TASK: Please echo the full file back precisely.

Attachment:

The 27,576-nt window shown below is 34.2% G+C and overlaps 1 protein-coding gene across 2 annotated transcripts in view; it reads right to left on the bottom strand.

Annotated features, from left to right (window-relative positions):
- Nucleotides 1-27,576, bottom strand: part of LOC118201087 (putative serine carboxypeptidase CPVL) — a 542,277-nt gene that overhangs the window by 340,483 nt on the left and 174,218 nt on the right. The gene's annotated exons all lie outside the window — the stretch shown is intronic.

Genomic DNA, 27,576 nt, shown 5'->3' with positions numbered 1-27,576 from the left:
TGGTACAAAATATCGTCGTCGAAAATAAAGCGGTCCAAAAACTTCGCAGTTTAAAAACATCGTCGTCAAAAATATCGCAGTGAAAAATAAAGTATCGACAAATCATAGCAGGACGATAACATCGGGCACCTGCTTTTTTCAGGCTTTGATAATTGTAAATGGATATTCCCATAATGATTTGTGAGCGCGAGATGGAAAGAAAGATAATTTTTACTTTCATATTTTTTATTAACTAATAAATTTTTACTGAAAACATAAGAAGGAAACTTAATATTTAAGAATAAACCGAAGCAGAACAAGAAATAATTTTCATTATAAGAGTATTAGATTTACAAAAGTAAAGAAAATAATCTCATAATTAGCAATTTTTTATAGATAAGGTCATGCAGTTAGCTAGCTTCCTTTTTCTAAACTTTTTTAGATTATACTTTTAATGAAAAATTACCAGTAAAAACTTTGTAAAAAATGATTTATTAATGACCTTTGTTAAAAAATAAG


The 27,576-nt window shown below is 34.2% G+C and overlaps 1 protein-coding gene across 2 annotated transcripts in view; it reads right to left on the bottom strand.

Annotated features, from left to right (window-relative positions):
- Nucleotides 1-27,576, bottom strand: part of LOC118201087 (putative serine carboxypeptidase CPVL) — a 542,277-nt gene that overhangs the window by 340,483 nt on the left and 174,218 nt on the right. The gene's annotated exons all lie outside the window — the stretch shown is intronic.

Genomic DNA, 27,576 nt, shown 5'->3' with positions numbered 1-27,576 from the left:
TGGTACAAAATATCGTCGTCGAAAATAAAGCGGTCCAAAAACTTCGCAGTTTAAAAACATCGTCGTCAAAAATATCGCAGTGAAAAATAAAGTATCGACAAATCATAGCAGGACGATAACATCGGGCACCTGCTTTTTTCAGGCTTTGATAATTGTAAATGGATATTCCCATAATGATTTGTGAGCGCGAGATGGAAAGAAAGATAATTTTTACTTTCATATTTTTTATTAACTAATAAATTTTTACTGAAAACATAAGAAGGAAACTTAATATTTAAGAATAAACCGAAGCAGAACAAGAAATAATTTTCATTATAAGAGTATTAGATTTACAAAAGTAAAGAAAATAATCTCATAATTAGCAATTTTTTATAGATAAGGTCATGCAGTTAGCTAGCTTCCTTTTTCTAAACTTTTTTAGATTATACTTTTAATGAAAAATTACCAGTAAAAACTTTGTAAAAAATGATTTATTAATGACCTTTGTTAAAAAATAAG